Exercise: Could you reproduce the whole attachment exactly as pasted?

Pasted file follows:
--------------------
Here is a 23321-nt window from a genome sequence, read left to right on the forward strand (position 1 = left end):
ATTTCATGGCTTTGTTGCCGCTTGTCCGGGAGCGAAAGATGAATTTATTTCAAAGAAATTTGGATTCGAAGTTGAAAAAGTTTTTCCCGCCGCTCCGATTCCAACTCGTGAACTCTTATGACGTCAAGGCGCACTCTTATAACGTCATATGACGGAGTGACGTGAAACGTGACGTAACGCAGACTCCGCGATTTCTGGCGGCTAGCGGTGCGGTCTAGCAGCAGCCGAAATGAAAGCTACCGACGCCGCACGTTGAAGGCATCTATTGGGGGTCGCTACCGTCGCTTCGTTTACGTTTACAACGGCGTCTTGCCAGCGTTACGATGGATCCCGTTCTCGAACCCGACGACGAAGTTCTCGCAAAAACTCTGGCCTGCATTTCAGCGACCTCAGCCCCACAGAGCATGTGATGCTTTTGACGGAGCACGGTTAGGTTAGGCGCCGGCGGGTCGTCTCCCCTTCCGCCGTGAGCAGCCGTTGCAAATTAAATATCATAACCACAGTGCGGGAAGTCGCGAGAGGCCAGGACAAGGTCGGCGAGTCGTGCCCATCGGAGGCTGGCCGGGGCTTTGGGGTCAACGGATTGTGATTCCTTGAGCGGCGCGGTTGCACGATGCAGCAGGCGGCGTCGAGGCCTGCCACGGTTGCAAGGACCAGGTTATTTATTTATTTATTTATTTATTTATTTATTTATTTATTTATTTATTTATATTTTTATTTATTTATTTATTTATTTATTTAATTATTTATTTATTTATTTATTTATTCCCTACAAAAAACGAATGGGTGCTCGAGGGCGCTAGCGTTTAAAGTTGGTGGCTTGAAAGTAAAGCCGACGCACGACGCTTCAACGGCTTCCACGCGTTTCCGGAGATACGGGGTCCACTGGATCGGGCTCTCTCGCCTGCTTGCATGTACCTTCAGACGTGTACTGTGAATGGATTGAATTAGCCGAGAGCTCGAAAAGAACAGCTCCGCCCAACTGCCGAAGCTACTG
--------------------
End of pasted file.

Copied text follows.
Here is a 23321-nt window from a genome sequence, read left to right on the forward strand (position 1 = left end):
ATTTCATGGCTTTGTTGCCGCTTGTCCGGGAGCGAAAGATGAATTTATTTCAAAGAAATTTGGATTCGAAGTTGAAAAAGTTTTTCCCGCCGCTCCGATTCCAACTCGTGAACTCTTATGACGTCAAGGCGCACTCTTATAACGTCATATGACGGAGTGACGTGAAACGTGACGTAACGCAGACTCCGCGATTTCTGGCGGCTAGCGGTGCGGTCTAGCAGCAGCCGAAATGAAAGCTACCGACGCCGCACGTTGAAGGCATCTATTGGGGGTCGCTACCGTCGCTTCGTTTACGTTTACAACGGCGTCTTGCCAGCGTTACGATGGATCCCGTTCTCGAACCCGACGACGAAGTTCTCGCAAAAACTCTGGCCTGCATTTCAGCGACCTCAGCCCCACAGAGCATGTGATGCTTTTGACGGAGCACGGTTAGGTTAGGCGCCGGCGGGTCGTCTCCCCTTCCGCCGTGAGCAGCCGTTGCAAATTAAATATCATAACCACAGTGCGGGAAGTCGCGAGAGGCCAGGACAAGGTCGGCGAGTCGTGCCCATCGGAGGCTGGCCGGGGCTTTGGGGTCAACGGATTGTGATTCCTTGAGCGGCGCGGTTGCACGATGCAGCAGGCGGCGTCGAGGCCTGCCACGGTTGCAAGGACCAGGTTATTTATTTATTTATTTATTTATTTATTTATTTATTTATTTATTTATTTATATTTTTATTTATTTATTTATTTATTTATTTAATTATTTATTTATTTATTTATTTATTCCCTACAAAAAACGAATGGGTGCTCGAGGGCGCTAGCGTTTAAAGTTGGTGGCTTGAAAGTAAAGCCGACGCACGACGCTTCAACGGCTTCCACGCGTTTCCGGAGATACGGGGTCCACTGGATCGGGCTCTCTCGCCTGCTTGCATGTACCTTCAGACGTGTACTGTGAATGGATTGAATTAGCCGAGAGCTCGAAAAGAACAGCTCCGCCCAACTGCCGAAGCTACTG